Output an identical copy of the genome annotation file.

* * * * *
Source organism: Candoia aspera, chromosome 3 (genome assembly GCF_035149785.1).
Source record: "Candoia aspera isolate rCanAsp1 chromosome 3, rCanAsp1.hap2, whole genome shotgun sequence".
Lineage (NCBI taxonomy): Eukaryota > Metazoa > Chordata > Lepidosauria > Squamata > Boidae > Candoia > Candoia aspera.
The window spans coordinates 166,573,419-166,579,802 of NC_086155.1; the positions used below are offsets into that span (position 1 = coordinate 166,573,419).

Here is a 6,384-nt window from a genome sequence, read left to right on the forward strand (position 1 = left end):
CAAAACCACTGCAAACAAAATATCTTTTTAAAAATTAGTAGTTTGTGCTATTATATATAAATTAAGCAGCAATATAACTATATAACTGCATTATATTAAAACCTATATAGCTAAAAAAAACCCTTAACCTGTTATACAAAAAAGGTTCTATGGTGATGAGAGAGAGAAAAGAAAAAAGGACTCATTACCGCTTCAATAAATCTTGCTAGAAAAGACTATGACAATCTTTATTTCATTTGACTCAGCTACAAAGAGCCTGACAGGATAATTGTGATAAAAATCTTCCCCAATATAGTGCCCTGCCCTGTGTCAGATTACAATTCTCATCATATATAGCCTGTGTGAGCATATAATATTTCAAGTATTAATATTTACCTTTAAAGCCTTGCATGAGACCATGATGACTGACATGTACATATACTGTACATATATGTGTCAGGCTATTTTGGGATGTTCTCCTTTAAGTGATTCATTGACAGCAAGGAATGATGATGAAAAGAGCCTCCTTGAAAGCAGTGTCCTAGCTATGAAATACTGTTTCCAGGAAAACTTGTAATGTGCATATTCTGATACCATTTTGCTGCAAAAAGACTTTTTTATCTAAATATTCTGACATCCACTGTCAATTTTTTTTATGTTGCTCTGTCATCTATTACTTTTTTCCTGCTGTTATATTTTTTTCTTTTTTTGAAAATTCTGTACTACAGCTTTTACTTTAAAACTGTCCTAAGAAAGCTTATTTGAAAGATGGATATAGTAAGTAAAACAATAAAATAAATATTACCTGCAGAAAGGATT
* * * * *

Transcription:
Source organism: Candoia aspera, chromosome 3 (genome assembly GCF_035149785.1).
Source record: "Candoia aspera isolate rCanAsp1 chromosome 3, rCanAsp1.hap2, whole genome shotgun sequence".
Lineage (NCBI taxonomy): Eukaryota > Metazoa > Chordata > Lepidosauria > Squamata > Boidae > Candoia > Candoia aspera.
The window spans coordinates 166,573,419-166,579,802 of NC_086155.1; the positions used below are offsets into that span (position 1 = coordinate 166,573,419).

Here is a 6,384-nt window from a genome sequence, read left to right on the forward strand (position 1 = left end):
CAAAACCACTGCAAACAAAATATCTTTTTAAAAATTAGTAGTTTGTGCTATTATATATAAATTAAGCAGCAATATAACTATATAACTGCATTATATTAAAACCTATATAGCTAAAAAAAACCCTTAACCTGTTATACAAAAAAGGTTCTATGGTGATGAGAGAGAGAAAAGAAAAAAGGACTCATTACCGCTTCAATAAATCTTGCTAGAAAAGACTATGACAATCTTTATTTCATTTGACTCAGCTACAAAGAGCCTGACAGGATAATTGTGATAAAAATCTTCCCCAATATAGTGCCCTGCCCTGTGTCAGATTACAATTCTCATCATATATAGCCTGTGTGAGCATATAATATTTCAAGTATTAATATTTACCTTTAAAGCCTTGCATGAGACCATGATGACTGACATGTACATATACTGTACATATATGTGTCAGGCTATTTTGGGATGTTCTCCTTTAAGTGATTCATTGACAGCAAGGAATGATGATGAAAAGAGCCTCCTTGAAAGCAGTGTCCTAGCTATGAAATACTGTTTCCAGGAAAACTTGTAATGTGCATATTCTGATACCATTTTGCTGCAAAAAGACTTTTTTATCTAAATATTCTGACATCCACTGTCAATTTTTTTTATGTTGCTCTGTCATCTATTACTTTTTTCCTGCTGTTATATTTTTTTCTTTTTTTGAAAATTCTGTACTACAGCTTTTACTTTAAAACTGTCCTAAGAAAGCTTATTTGAAAGATGGATATAGTAAGTAAAACAATAAAATAAATATTACCTGCAGAAAGGATT